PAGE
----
Teacher Christine Mayo has produced this place value (hundreds, tens and units) resource for primary schools and particularly for the teachers of children with special educational needs.
The pack's laminated coloured cards depict sweet jars (100s), boxes (10s) and strips of individual sweets to cut up into units. The value of the jars and boxes is written in numerals on the front and words on the back. The cards are attractive and a good size for small hands.
Place value is more often than not reinforced using such structured apparatus as Dienes Base Ten equipment or Multilink. Each has its advantages and disadvantages. Dienes cubes are small and fiddly for young children (and difficult for children with certain physical disabilities to pick up), are often miscounted and mislaid, but make an easy transition to 10s, with solid marked rods, and 100s, with solid marked squares.
Multilink is easier to handle (though some disabled children cannot push the pieces together or use the 100s boards), but 10s can be miscounted and tend to fall apart as the equipment ages. Both pieces of apparatus attempt to bridge the link between counting real objects and symbolic representations, by providing something which is "context-free" yet tactile and moveable. Many children, however, find it difficult to make the link between the real object and the equipment, or the equipment and the symbols.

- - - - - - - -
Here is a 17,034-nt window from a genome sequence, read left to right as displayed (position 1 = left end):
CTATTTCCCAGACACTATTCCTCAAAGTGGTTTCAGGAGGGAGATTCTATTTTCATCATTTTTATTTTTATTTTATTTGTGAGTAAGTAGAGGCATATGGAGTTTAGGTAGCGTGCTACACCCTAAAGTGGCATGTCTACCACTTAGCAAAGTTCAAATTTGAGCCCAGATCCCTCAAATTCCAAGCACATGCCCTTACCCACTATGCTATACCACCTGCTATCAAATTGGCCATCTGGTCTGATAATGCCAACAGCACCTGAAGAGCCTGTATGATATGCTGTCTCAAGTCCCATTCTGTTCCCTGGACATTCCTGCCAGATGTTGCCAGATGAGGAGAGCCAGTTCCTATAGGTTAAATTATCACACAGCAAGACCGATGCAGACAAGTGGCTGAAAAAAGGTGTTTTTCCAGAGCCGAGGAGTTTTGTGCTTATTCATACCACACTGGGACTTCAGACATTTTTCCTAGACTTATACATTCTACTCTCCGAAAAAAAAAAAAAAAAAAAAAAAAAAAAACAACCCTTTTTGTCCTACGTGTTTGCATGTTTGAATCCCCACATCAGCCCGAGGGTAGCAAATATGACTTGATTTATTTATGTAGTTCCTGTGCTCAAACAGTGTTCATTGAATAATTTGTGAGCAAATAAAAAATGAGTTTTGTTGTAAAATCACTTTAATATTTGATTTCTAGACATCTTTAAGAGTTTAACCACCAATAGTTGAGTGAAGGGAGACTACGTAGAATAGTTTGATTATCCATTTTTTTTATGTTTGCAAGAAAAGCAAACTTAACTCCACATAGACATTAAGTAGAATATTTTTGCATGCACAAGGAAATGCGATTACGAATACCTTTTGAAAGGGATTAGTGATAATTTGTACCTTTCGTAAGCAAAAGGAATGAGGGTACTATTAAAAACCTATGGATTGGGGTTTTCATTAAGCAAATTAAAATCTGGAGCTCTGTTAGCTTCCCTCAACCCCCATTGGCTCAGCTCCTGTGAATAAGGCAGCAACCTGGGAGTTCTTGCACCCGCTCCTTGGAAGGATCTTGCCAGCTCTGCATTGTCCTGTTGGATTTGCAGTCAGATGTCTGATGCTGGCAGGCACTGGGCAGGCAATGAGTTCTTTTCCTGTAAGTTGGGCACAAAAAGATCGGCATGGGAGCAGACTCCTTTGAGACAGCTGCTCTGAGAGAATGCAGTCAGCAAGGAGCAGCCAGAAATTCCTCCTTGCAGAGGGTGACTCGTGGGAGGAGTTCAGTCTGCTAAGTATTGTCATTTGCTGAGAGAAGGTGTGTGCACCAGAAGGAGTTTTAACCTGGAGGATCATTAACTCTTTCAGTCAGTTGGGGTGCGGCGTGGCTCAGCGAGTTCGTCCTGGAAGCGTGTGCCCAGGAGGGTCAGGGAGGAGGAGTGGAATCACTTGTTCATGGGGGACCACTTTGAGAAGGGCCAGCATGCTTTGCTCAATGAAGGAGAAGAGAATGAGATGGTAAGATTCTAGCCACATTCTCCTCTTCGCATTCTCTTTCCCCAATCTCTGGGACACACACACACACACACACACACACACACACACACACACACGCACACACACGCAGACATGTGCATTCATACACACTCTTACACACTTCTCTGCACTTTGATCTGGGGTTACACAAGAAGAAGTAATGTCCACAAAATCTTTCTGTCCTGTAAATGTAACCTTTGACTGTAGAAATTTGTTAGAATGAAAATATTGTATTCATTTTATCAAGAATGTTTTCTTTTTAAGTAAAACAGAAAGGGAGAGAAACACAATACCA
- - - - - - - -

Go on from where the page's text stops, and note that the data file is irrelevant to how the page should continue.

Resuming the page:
The Sweet Counter material, with its pictures of individual sweets, attempts to remedy this. However, I can foresee problems with this material too. Ms Mayo describes a common problem with place value: that when asked to write down 132, children will often write 10032. She claims that Sweet Counter will help solve this problem.
I suspect, however, that they are more likely to make this mistake when the numbers 100 and 10 are written in front of them, than with the more obvious single entity of the rod and flat of Dienes equipment. I have to admit, though, to not having tried Sweet Counter with children.
Decomposition (the breaking down of 100s or 10s in order to do a subtraction sum) would also seem to be less well catered for with Sweet Counter. One of the strengths of structured apparatus is that a rod (or a strip of Multilink) and 10 units are so obviously the same that an exchange is easily accepted. In Sweet Counter, there is a visual difference which requires a leap of faith or a more sophisticated understanding of equivalence, the size of 10 single sweets being much greater than a box of 10.
Being flat, the pieces will be difficult for some physically disabled children to pick up.
Christine Mayo's new resource offers an improvement in some areas over standard place value material, but does raise a few problems. It would be a helpful addition to use alongside other material, and, as it is quite inexpensive, would not represent an extravagant extra.
Annie Owen is a maths lecturer at Homerton College, Cambridge